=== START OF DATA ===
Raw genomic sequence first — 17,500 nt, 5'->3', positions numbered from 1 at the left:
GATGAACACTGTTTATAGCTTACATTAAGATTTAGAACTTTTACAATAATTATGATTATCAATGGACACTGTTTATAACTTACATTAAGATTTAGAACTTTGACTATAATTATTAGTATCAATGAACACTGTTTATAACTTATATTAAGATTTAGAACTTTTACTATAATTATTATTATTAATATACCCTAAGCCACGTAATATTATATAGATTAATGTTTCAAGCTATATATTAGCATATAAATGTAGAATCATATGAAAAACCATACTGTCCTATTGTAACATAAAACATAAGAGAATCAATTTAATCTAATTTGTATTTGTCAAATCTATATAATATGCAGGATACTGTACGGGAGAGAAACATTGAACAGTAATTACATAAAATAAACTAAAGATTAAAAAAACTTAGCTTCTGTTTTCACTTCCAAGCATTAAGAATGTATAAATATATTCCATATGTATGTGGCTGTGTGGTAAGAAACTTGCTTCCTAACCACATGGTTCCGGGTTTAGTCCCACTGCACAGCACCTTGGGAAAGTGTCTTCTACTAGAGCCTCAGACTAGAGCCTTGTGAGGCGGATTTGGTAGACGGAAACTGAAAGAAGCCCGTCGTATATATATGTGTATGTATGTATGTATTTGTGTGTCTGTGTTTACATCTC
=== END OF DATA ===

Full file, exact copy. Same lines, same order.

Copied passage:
Raw genomic sequence first — 17,500 nt, 5'->3', positions numbered from 1 at the left:
GATGAACACTGTTTATAGCTTACATTAAGATTTAGAACTTTTACAATAATTATGATTATCAATGGACACTGTTTATAACTTACATTAAGATTTAGAACTTTGACTATAATTATTAGTATCAATGAACACTGTTTATAACTTATATTAAGATTTAGAACTTTTACTATAATTATTATTATTAATATACCCTAAGCCACGTAATATTATATAGATTAATGTTTCAAGCTATATATTAGCATATAAATGTAGAATCATATGAAAAACCATACTGTCCTATTGTAACATAAAACATAAGAGAATCAATTTAATCTAATTTGTATTTGTCAAATCTATATAATATGCAGGATACTGTACGGGAGAGAAACATTGAACAGTAATTACATAAAATAAACTAAAGATTAAAAAAACTTAGCTTCTGTTTTCACTTCCAAGCATTAAGAATGTATAAATATATTCCATATGTATGTGGCTGTGTGGTAAGAAACTTGCTTCCTAACCACATGGTTCCGGGTTTAGTCCCACTGCACAGCACCTTGGGAAAGTGTCTTCTACTAGAGCCTCAGACTAGAGCCTTGTGAGGCGGATTTGGTAGACGGAAACTGAAAGAAGCCCGTCGTATATATATGTGTATGTATGTATGTATTTGTGTGTCTGTGTTTACATCTC